How can I learn more about melanoma?

If you have any medical questions, talk to your oncologist. You can also access many helpful resources here.

*In 6% of patients (17/270), tumors completely disappeared (called durable complete response). In 10% (26/270) of patients, tumors shrank (called partial response).

If you have additional questions about Proleukin, call the Proleukin Patient Support Hotline at 877-PROLEUKIN (776-5385).
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Proleukin® (aldesleukin) is indicated for the treatment of adults with metastatic melanoma (mM) and metastatic renal cell carcinoma (mRCC).

Summary of Important Safety Information for Proleukin® (aldesleukin) for injection, for intravenous infusion.

Proleukin® (aldesleukin) is indicated for the treatment of adults with metastatic melanoma (mM) and metastatic renal cell carcinoma (mRCC).

Summary of Important Safety Information for Proleukin® (aldesleukin) for injection, for intravenous infusion.

WARNINGS

Therapy with Proleukin® (aldesleukin) should be restricted to patients with normal cardiac and pulmonary functions as defined by thallium stress testing and formal pulmonary function testing. Extreme caution should be used in patients with a normal thallium stress test and a normal pulmonary function test who have a history of cardiac or pulmonary disease.

Proleukin should be administered in a hospital setting under the supervision of a qualified physician experienced in the use of anticancer agents. An intensive care facility and specialists skilled in cardiopulmonary or intensive care medicine must be available.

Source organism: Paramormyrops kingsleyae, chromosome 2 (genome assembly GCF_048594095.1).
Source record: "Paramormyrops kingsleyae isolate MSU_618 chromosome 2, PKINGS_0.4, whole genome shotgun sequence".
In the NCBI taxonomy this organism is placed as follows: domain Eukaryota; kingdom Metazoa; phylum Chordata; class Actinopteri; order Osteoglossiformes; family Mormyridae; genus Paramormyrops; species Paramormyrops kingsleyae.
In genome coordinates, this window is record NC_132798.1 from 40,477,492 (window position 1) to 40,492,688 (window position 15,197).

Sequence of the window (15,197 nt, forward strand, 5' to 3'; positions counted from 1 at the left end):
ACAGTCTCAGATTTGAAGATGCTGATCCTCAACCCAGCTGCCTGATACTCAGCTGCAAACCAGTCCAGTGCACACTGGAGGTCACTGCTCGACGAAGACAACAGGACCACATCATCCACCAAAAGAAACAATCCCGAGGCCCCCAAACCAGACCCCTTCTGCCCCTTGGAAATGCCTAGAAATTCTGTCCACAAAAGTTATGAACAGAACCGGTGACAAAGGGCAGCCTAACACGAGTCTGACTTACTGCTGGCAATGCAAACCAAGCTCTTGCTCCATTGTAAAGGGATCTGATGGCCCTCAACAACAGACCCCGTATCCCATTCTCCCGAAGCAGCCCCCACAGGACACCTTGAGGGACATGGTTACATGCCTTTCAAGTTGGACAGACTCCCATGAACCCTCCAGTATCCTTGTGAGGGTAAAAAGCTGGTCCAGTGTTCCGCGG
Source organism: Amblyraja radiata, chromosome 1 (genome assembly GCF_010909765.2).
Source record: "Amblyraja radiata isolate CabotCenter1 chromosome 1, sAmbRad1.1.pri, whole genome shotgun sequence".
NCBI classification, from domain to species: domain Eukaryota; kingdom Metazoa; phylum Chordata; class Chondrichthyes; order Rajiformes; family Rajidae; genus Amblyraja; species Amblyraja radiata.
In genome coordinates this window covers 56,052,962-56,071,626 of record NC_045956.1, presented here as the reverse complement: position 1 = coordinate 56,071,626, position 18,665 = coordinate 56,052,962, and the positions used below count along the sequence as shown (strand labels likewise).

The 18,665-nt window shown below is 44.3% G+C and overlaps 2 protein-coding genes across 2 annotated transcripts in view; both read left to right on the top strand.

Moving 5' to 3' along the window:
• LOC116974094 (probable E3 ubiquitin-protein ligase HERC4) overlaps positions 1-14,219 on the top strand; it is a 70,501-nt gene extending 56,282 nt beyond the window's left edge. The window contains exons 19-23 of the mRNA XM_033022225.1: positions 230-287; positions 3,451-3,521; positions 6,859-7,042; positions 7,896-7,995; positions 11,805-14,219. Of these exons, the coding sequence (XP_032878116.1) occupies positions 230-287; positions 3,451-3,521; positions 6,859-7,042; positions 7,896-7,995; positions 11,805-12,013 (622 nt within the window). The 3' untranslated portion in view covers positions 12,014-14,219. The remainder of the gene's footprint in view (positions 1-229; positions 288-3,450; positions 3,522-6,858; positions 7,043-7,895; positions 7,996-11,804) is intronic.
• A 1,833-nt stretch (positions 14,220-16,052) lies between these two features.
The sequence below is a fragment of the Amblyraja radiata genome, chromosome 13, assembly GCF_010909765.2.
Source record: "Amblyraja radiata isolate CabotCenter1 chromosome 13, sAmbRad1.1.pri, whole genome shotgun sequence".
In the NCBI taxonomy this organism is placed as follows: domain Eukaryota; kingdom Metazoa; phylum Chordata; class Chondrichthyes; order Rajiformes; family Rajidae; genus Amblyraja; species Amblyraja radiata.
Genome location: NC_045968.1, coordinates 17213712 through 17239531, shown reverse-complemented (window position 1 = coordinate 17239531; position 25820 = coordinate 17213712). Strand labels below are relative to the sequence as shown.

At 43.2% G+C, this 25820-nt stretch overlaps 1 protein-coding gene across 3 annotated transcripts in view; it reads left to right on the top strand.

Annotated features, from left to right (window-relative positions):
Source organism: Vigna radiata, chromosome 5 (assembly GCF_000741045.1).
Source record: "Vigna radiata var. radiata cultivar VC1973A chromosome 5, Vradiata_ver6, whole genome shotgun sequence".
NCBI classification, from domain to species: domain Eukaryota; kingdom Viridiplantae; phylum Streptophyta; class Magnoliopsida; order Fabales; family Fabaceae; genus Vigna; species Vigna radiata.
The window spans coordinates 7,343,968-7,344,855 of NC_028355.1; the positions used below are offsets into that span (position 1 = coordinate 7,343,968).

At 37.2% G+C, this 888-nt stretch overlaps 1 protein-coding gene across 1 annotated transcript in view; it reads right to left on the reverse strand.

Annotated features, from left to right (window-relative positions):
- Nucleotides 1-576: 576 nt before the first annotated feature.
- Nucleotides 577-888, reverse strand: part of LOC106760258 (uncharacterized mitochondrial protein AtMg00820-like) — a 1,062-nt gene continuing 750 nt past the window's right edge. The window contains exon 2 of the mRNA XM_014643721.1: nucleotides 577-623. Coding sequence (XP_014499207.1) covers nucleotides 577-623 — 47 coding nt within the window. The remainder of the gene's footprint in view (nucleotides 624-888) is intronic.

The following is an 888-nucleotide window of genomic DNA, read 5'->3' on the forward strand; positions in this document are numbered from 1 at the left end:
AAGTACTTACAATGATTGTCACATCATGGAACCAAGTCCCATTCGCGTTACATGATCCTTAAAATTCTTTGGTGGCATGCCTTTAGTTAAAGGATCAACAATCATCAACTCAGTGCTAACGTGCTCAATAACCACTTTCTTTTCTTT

Proleukin administration has been associated with capillary leak syndrome (CLS) which is characterized by a loss of vascular tone and extravasation of plasma proteins and fluid into the extravascular space. CLS results in hypotension and reduced organ perfusion which may be severe and can result in death. CLS may be associated with cardiac arrhythmias (supraventricular and ventricular), angina, myocardial infarction, respiratory insufficiency requiring intubation, gastrointestinal bleeding or infarction, renal insufficiency, edema, and mental status changes.

Proleukin treatment is associated with impaired neutrophil function (reduced chemotaxis) and with an increased risk of disseminated infection, including sepsis and bacterial endocarditis. Consequently, preexisting bacterial infections should be adequately treated prior to initiation of Proleukin therapy. Patients with indwelling central lines are particularly at risk for infection with gram positive microorganisms. Antibiotic prophylaxis with oxacillin, nafcillin, ciprofloxacin, or vancomycin has been associated with a reduced incidence of staphylococcal infections.

Proleukin administration should be withheld in patients developing moderate to severe lethargy or somnolence; continued administration may result in coma.

INDICATION AND USAGE

Proleukin® (aldesleukin) is indicated for the treatment of adults with metastatic renal cell carcinoma (metastatic RCC).

Proleukin is indicated for the treatment of adults with metastatic melanoma.

Careful patient selection is mandatory prior to the administration of Proleukin.